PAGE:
What is a Hernia?
Many people ask us: what is a hernia? The word hernia is derived from Latin, roughly meaning “protrusion of contents of a body cavity, through the lining of that cavity”. The abdomen is a cavity which has several areas of weakness where a hernia can occur. For example, when the stomach pushes into the chest cavity, this condition is called a hiatal hernia. There are many other types of abdominal hernias. In our practice, we focus on inguinal hernia and umbilical hernia.
Abdominal wall hernias are the most common types of hernias that general surgeons take care of. Many surgeons repair all kinds of hernias, while some choose to focus on specific types of hernias.
Inguinal and Femoral Hernia
The most common abdominal wall hernia, and the one that we focus on primarily, is a groin hernia or inguinal hernia. Three possible types of hernias fall into this category, including indirect inguinal hernia, direct inguinal hernia and femoral hernia. In each of these hernias, abdominal contents such as intestine, bladder, or fat herniate through a hole in the abdominal wall into the groin and occasionally down into the scrotum or labia. Because the holes are in the lower abdomen, these hernias are most noticeable and symptomatic when people stand, sit, or cough.
The human anatomy of the groin is complex, involving many different muscles, blood vessels, and nerves. In men, there is also the spermatic cord, which contains nerves and blood vessels that travel to the testicle. Because of the complexity, groin hernia surgery is not always straightforward, and great outcomes from surgery are not guaranteed. Currently about 1 in 8 people who undergo inguinal hernia surgery in the United States experience some level of chronic pain as a result of surgery. We specialize in inguinal hernia, because there are best practices that allow for a much lower incidence of chronic pain. The two inguinal hernia repairs that we perform – mesh and non mesh – offer the lowest incidence of chronic pain, while having excellent long term success rates.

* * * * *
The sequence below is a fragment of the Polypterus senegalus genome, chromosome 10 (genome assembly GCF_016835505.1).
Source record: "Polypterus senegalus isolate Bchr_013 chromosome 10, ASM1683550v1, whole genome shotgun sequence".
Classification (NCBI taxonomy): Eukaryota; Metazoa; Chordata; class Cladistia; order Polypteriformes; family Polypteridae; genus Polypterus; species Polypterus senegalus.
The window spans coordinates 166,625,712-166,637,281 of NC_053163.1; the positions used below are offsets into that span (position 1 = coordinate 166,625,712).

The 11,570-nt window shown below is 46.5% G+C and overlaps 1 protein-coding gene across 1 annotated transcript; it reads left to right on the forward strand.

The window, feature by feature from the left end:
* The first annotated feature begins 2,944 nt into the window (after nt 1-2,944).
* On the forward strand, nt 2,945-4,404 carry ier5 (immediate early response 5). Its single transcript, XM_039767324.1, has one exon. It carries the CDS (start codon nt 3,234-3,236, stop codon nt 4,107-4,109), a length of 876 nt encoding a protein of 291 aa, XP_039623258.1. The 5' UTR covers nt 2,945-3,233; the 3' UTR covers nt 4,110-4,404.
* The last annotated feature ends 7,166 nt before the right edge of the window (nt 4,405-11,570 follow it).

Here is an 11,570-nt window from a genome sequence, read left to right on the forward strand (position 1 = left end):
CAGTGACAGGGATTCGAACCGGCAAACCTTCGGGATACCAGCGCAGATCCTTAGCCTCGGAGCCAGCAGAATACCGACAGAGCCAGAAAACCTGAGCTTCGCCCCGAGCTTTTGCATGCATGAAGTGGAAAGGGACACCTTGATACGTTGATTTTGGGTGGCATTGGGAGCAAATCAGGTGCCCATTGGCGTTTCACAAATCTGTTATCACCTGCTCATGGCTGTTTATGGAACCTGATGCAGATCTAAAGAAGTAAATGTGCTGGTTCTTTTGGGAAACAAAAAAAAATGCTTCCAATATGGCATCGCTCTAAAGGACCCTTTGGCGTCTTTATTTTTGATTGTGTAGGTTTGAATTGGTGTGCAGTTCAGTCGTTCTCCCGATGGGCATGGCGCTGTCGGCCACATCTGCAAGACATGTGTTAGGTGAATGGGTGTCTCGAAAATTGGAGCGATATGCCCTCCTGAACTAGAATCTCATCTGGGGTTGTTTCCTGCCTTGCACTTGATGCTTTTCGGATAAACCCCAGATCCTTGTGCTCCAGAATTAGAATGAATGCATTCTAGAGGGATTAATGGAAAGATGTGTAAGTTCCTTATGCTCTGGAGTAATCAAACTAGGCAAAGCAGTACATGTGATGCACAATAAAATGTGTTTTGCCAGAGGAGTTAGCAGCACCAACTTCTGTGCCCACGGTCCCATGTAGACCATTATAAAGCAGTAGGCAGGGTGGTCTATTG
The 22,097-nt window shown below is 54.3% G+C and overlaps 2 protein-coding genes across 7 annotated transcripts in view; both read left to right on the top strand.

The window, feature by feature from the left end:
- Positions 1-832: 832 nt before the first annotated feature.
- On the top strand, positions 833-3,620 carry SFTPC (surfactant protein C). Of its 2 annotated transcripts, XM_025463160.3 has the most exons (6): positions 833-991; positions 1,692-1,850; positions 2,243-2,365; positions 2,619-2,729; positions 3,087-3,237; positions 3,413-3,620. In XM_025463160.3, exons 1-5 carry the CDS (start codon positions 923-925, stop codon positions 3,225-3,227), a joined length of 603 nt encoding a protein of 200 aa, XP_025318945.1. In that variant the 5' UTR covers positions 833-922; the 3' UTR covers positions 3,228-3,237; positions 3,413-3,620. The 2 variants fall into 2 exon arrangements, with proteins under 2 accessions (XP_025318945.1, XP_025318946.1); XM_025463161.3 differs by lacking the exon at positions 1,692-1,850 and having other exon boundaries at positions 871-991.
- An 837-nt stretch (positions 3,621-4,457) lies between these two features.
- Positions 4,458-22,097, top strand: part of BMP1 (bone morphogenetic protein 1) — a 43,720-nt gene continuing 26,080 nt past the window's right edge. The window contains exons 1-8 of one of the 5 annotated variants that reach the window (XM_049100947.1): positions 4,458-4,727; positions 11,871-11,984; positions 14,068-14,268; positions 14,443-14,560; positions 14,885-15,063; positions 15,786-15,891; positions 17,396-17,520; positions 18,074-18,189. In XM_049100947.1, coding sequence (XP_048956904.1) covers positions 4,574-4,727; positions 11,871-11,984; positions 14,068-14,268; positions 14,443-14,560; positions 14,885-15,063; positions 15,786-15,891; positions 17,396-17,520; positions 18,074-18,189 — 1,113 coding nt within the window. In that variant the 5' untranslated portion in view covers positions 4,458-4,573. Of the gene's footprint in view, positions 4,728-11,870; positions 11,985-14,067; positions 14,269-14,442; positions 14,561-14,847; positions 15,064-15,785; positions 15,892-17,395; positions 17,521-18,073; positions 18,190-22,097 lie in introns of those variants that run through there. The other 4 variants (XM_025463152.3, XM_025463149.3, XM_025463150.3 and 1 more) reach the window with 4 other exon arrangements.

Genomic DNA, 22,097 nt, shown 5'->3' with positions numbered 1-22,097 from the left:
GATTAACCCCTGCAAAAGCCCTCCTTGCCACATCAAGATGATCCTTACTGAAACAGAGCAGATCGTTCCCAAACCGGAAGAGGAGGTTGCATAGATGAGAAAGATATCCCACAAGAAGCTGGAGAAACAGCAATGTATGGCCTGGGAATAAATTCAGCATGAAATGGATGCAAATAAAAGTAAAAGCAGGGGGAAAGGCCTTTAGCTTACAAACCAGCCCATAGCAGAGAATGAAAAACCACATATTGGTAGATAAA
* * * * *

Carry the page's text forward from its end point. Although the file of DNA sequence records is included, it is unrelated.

Umbilical and Epigastric Hernia
Umbilical hernias and epigastric hernias are also very common. They result from a very small opening in the front of the abdomen. Typically, most people are born with a very small hole that stretches out over their lifetime. This can occur as a result of aging, weight gain or pregnancy. Once the hole is large enough, abdominal fat, and less frequently intestine, can herniate out of this hole. Since gravity is not pushing abdominal contents out of these types of hernias, they are less dangerous.
Incisional hernias occur as a result of previous surgical incisions of the abdomen. These can range in size from small hernias, like umbilical hernias, to much larger and more complex hernias.
About Dr. Reinhorn & Dr. Fullington
Dr. Michael Reinhorn is a specialist in inguinal hernia and umbilical hernia. Dr. Reinhorn started his practice as a full service general surgeon in 2001. In 2012 Dr. Reinhorn started to focus on the care of hernia and pilonidal patients. In 2020, Dr. Nora Fullington was recruited from her work as a general surgeon performing hundreds of laparoscopic hernia repairs to Boston Hernia. Together with their physician assistant team, they provide a focused practice designed to provide a superior clinical experience. The team performs approximately 700 hernia surgeries every year and offers a tailored approach for each patient from anesthesia type to consideration of mesh and no mesh repairs, laparoscopic and open surgery. We have published outcomes and continue to participate in hernia and surgery societies. Our research led to a reduction in opioid prescribing after hernia surgery. Currently, Dr. Reinhorn serves as the chair of the Opioid Reduction Task Force of the Americas Hernia Society Quality Collaborative.